How have Bermudians, particularly black Bermudians, reacted to the social changes caused by the massive economic shift of the 1990s? Initially, black Bermudians demanded a better racial balance.

The government, at that time the UBP, responded by creating CURE - the Commission for Unity and Racial Equality - in 1994.

It was an advisory group seeking to collect data and monitor matters of racial balance and employment. In 2010, CURE still exists.

Time passed. Bermuda's economy continued to expand and change. Then there was another critical change - black Bermudians acquired full political power.

Prior to 1998, they had to ask the government to listen to their special concerns and issues. After 1998, these issues and concerns came to the forefront. It showed in five clear actions.

In 2001 came the Work Permits Term Limits policy. This was designed to ensure no guest worker would ever again reside and work in Bermuda for so long that he or she could claim the rights of a resident.

Work stays were limited to six years. But the policy had enough flexibility that some might be able to stay past this.

In 2002 came the Permanent Resident Act, which stopped non-Bermudians acquiring the rights of a permanent resident simply by staying on the island for a long time.

Next up, in 2002, was the Marriage Amendment Act. This was to prevent a non-Bermudian coming to the island, arranging a marriage to a Bermudian almost completely within the arena of a non-public church and then laying lawful claim to a Spousal Rights Certificate.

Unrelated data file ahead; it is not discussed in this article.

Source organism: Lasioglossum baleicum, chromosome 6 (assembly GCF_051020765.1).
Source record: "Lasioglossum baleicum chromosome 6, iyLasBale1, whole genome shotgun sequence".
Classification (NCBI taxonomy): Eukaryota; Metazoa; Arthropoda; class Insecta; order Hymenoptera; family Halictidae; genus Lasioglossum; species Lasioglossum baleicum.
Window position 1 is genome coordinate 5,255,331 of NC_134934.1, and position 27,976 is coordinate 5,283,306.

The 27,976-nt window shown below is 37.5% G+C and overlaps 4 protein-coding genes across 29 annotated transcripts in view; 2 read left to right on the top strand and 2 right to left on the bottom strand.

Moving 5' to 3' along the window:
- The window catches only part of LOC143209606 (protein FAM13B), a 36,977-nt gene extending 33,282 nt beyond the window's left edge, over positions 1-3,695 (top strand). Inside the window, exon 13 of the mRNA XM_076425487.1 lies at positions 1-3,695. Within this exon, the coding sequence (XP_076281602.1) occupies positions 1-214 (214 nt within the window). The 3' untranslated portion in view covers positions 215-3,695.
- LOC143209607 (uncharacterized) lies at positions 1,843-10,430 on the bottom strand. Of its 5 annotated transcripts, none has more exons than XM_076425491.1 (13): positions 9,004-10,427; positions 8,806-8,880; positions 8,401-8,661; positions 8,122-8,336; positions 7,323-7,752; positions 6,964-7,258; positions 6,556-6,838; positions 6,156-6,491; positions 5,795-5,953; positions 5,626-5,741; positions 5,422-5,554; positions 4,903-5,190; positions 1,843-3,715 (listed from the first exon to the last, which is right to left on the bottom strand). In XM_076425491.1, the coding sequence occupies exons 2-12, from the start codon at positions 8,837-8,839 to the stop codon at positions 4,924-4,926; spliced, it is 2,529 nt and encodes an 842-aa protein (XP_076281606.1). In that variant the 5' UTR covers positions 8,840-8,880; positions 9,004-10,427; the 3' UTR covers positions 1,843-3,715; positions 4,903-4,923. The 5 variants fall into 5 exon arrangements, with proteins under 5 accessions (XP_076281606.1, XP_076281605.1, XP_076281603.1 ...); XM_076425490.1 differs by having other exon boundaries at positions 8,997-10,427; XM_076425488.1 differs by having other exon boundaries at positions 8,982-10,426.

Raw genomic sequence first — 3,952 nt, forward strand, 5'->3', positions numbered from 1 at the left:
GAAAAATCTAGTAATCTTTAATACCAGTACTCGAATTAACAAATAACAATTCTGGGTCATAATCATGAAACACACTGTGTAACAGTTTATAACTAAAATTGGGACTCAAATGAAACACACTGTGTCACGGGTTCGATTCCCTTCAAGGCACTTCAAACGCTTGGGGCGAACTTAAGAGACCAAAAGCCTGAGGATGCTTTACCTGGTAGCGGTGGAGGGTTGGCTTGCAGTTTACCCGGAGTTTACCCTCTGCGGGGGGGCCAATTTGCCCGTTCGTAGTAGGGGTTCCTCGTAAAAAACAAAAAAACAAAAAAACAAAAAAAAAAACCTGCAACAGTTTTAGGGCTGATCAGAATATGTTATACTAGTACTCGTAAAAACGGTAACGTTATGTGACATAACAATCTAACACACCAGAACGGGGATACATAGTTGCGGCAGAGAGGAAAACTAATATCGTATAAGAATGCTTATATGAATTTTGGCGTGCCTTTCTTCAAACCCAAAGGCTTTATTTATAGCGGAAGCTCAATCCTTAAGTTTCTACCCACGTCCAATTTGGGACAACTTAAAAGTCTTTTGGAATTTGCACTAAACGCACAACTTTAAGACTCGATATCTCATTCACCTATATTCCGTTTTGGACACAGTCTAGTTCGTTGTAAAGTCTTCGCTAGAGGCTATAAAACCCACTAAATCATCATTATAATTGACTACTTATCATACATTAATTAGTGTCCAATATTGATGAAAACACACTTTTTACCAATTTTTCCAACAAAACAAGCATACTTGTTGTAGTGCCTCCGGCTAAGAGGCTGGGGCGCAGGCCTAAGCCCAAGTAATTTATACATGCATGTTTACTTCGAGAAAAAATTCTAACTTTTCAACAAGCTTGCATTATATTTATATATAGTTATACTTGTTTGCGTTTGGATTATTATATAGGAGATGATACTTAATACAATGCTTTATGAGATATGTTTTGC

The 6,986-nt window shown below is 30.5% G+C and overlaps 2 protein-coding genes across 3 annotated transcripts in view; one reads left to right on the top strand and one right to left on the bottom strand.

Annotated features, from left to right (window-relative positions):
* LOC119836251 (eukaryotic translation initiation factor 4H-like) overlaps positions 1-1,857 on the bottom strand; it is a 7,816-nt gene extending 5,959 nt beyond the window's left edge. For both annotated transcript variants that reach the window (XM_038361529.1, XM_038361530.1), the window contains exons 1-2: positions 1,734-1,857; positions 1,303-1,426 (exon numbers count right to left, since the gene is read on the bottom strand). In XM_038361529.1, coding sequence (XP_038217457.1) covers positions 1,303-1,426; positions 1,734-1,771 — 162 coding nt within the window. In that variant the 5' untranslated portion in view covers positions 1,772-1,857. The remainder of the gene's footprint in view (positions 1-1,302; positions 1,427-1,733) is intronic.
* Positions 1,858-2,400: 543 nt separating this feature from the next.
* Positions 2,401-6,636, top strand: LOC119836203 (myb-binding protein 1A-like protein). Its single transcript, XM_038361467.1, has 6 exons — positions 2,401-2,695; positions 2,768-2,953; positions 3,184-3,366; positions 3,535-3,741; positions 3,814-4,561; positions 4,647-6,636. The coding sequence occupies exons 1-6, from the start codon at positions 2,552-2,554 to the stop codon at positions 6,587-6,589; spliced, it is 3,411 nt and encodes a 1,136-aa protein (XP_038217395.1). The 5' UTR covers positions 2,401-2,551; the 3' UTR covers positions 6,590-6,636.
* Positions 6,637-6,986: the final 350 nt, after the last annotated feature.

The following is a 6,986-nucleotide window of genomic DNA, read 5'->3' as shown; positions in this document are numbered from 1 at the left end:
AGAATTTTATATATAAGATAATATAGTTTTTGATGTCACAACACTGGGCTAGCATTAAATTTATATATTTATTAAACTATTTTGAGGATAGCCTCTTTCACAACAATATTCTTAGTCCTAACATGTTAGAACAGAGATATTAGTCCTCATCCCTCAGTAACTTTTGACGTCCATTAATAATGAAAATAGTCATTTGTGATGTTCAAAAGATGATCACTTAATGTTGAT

In 2007 came a Land Purchase amendment. Here, Bermudians who were married to non-Bermudians were prevented from buying income-producing real estate - principally a house that had one or more attached apartments.

The last act in this chain was the Workplace Equity Act, put forward late in 2007, which sought to ensure preferential treatment for black Bermudians employed in the private sector.

Between 1990 and 2009, there were six clear push-backs by Bermudians. Two of these were specifically concerned with race - the Workplace Equity Act and the creation of CURE.

But four were concerned with nationality and driven by matters affecting the balance between Bermudian - both black and white - and non-Bermudian.

Up to 1990, Bermudians, especially black Bermudians, tended to have a perspective that made them see almost all workplace and social frictions as racial frictions.

After 1990, all Bermudians began to perceive matters of nationality.

They thought about their Bermudian-ness and their place in Bermuda as being of greater and/or at least equal importance.

From 1990 onwards, but certainly from 2000 on, nationality and race have glued together and have bonded into one real, possibly bigger, problem.

Race and nationality are not separate. They cannot be separated. Together, these emotional perspectives pose twice the threat as only one used to.

But with all the habitual race talk that goes on, how many of us recognise just how big an issue nationality has become?

It too is a hot issue, full of the same kind of angry emotion that fuels the race debate.

How many of us recognise that Bermudians have this new twin problem that is actually bigger and far more complex than the old single problem? Does Government recognise and understand this?